It is in the frightening moment when leather meets flesh that the professional mixed martial artist learns what he is made of. As a modern-day gladiator who has entered the cage ready for battle, his mind is razor sharp, and his body is honed and conditioned through days, weeks, and even months of training. From the sound of the opening bell to the moment of victory or defeat, everything is on the line as his skills are tested by fire and he is either found worthy or found wanting. For him (or her, as the case may occasionally be), it is the reckoning, and it is what he lives for.
No one knows this reality better than Mike Stidham, Utah-based mixed martial arts (MMA) promoter and owner of the Ultimate Combat Experience (UCE). A former professional fighter himself, Stidham recognized the need for a local MMA promotion when he created the UCE nine years ago, giving local fighters a home for the first time. No longer would they have to cross state lines to throw their hands in a sanctioned event. In the decade since, he has seen countless fighters pass through his organization, with a handful going all the way to the Ultimate Fighting Championship (UFC), the world’s premiere MMA promotion.
But what exactly is MMA? Credited as the fastest growing sport in North America, it is a combat sport that incorporates striking, grappling, and submission disciplines into a single package. Think kickboxing, wrestling, and jiu-jitsu all rolled into one and placed inside an eight-sided wire cage and you have the right idea. It is lauded by fans for its fast-paced, dynamic action, and the incredible diversity of styles and techniques. To comprehend the explosive growth of the sport, one needs only look at the pay-per-view numbers. The UFC’s first event, held in Denver in 1993, garnered just over 85,000 pay-per-view buys. UFC 100 in July of 2009, by contrast, pulled in more than 1.5 million buys, a number that is rivaled in combat sports only by the very biggest professional boxing events.
Surprisingly, there has been no shortage of Utahns who are wanting to fight, according to Stidham. His reasoning is enlightening. “There are a lot of frustrated people here,” he says. “I’ll be honest with you, when you live in a conservative atmosphere people get frustrated and there’s some anxiety there that I think this serves as a pretty good outlet for.” He has had fighters in his organization from all walks of life, he says, everything from an “LDS bishop” to a “physicist.”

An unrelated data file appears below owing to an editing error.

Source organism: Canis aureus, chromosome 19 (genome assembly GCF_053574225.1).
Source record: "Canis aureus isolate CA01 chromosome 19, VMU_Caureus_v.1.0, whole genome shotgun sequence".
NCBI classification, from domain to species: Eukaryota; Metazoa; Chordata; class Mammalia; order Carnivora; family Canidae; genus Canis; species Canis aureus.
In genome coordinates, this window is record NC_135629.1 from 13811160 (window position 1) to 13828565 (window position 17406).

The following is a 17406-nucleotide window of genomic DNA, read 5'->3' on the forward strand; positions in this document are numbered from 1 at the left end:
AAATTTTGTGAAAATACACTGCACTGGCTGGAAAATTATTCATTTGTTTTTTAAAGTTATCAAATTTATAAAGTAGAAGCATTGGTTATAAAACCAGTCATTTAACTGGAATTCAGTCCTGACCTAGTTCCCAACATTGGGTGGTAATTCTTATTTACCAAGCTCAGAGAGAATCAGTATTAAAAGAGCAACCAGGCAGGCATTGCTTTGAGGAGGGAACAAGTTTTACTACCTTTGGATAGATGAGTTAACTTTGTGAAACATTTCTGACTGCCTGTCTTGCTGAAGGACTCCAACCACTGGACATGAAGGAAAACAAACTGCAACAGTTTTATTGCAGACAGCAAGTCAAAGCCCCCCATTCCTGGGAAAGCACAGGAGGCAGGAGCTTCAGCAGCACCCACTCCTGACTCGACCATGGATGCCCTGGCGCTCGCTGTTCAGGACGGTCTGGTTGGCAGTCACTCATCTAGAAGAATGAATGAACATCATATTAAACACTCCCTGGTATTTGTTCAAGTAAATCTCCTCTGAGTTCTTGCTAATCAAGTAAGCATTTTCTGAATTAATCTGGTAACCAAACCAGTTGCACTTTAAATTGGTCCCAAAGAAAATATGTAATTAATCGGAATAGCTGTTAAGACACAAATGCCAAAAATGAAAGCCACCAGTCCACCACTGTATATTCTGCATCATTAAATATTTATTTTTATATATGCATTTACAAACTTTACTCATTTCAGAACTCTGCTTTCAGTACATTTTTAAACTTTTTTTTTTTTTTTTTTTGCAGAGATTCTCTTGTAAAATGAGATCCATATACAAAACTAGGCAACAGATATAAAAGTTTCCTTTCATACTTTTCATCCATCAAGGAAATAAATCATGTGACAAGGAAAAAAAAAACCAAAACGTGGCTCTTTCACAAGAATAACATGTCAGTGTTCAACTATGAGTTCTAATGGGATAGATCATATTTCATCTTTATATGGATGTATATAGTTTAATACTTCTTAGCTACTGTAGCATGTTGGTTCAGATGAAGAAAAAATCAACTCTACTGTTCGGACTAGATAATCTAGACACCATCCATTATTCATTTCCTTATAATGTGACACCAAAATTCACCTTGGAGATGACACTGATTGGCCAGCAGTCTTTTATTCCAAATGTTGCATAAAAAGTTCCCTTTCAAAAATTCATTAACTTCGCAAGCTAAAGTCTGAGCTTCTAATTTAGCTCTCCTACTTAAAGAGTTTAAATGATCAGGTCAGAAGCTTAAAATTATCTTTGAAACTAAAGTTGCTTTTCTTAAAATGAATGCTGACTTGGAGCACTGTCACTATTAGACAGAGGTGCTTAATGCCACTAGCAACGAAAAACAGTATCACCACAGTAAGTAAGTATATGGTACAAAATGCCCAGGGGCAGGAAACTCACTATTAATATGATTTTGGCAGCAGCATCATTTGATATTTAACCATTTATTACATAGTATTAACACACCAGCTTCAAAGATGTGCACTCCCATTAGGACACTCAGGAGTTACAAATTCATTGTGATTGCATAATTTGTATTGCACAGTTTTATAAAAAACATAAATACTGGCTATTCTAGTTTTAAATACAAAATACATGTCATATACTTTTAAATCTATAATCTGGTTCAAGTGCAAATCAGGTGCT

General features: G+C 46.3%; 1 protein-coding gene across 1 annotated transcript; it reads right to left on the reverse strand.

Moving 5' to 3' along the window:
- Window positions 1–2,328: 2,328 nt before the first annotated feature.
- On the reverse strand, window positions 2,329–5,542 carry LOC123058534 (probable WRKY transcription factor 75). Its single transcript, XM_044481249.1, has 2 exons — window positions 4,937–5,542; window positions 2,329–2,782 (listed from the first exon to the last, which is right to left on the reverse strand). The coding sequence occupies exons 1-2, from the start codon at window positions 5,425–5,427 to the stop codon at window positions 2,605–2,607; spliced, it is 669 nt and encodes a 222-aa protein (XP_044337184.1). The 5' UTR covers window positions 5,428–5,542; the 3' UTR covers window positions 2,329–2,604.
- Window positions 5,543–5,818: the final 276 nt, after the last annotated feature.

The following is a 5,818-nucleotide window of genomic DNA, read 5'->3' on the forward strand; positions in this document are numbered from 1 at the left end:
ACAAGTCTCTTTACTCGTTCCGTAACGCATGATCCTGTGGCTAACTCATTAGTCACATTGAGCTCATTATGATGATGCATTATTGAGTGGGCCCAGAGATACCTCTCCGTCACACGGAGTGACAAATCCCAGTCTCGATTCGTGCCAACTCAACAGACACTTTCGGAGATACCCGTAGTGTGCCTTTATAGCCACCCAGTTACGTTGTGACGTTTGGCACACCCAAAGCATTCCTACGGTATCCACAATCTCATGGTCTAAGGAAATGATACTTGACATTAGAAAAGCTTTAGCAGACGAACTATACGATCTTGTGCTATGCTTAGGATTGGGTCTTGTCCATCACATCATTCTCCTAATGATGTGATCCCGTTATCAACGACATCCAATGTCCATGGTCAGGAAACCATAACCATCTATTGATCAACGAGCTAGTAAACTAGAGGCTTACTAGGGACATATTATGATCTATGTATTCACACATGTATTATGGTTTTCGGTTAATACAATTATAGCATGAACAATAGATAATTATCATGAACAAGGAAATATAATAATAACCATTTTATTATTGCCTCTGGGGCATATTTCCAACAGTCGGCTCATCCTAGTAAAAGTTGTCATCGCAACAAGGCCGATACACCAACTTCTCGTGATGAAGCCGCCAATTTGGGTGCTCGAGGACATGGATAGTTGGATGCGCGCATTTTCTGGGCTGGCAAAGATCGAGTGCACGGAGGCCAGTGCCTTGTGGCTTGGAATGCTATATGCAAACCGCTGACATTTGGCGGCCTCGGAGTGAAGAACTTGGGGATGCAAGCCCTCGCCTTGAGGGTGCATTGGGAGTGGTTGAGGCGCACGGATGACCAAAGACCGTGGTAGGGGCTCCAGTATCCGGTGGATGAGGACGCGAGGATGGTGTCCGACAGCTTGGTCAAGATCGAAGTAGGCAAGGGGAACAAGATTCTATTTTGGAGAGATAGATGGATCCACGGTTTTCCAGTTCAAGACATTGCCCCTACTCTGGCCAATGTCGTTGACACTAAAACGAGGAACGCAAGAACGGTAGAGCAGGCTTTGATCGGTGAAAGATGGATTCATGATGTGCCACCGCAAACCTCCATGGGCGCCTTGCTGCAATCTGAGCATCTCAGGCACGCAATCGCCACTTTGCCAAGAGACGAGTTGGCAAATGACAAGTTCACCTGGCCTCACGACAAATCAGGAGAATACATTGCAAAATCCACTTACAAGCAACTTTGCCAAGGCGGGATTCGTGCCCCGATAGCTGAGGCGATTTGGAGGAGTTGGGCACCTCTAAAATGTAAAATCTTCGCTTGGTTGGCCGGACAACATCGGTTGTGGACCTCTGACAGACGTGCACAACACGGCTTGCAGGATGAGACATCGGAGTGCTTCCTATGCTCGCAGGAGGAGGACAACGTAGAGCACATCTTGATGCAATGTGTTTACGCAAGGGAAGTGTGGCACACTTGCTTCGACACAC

Among them is Mike Crisman, the organization’s most active combatant. A self-professed “street fighter” before finding MMA, he finally stepped into the cage at age 24 and, after fighting professionally for three years, he’s not looking back. “My goal . . . is to be a world champ and make it big,” he says. “That’s what is so great about [the UCE]. It’s a foot in the door and I love getting more experience in this show.”
Crisman intends to try out for the next season of The Ultimate Fighter, the UFC’s popular reality show, currently broadcast on Spike. He hopes to do well on the show and get an invitation to join the organization’s welterweight (170-pound) division. He makes it clear, however, that whatever success he may attain in the future will be due largely to Stidham and the UCE. “My experience has been really great with the UCE,” he affirms. “They treat me like family and I love to fight for them. Mike Stidham is a really great guy.”
Long criticized as nothing more than a circus sideshow or, as then-Arizona Republican Senator John McCain described it in the mid-1990s, “human cockfighting,” MMA has been largely accepted as a legitimate sport in the past decade. Today it is covered by many major media outlets, including ESPN, widely considered to be the holy grail of sports coverage. Still, some criticize the sport as being too brutal and violent. Stidham disagrees, calling the view short-sighted. “Culturally, we just don’t get this sport,” he says. “My hope is that [people] come to the show and see that these guys are athletes . . . and that they’re involving themselves in probably one of the most physically, mentally, and even spiritually grueling things that you can possibly imagine.”
Stidham’s plan for world MMA domination seems to be death-by-suffocation. The UCE holds over 50 events each year-far more than major organizations like the UFC, which typically clocks in at less than half that number–with a new event taking place each weekend in or around Salt Lake City. In addition, the UCE is broadcast locally on Utah’s CW30, as well as nationally in over 25 markets around the United States, and internationally in over 10 countries.
In addition to the UCE, Stidham also owns and operates the Ultimate Combat Training Center, a 17,000-sq. ft. MMA training facility located in Kearns, Utah. With three boxing rings, two cages, a full-size gymnastics mat for grappling, and a weight room, it is one of the largest MMA gyms in the country and the training home for many of the state’s fighters.
For his part, at 42 years of age Stidham’s focus is now on building his organization and giving Utah’s fighters a stage upon which to compete. He is proud to foster local interest in the sport he loves and to be a support for its current generation of competitors. However, he admits that he himself still feels the competitive urge. “I would call myself semi-retired,” he says. “I still have the itch, and under the right circumstances, I would consider taking a fight.”
For more information on the Ultimate Combat Experience, including event dates and locations, visit www.ucombat.com.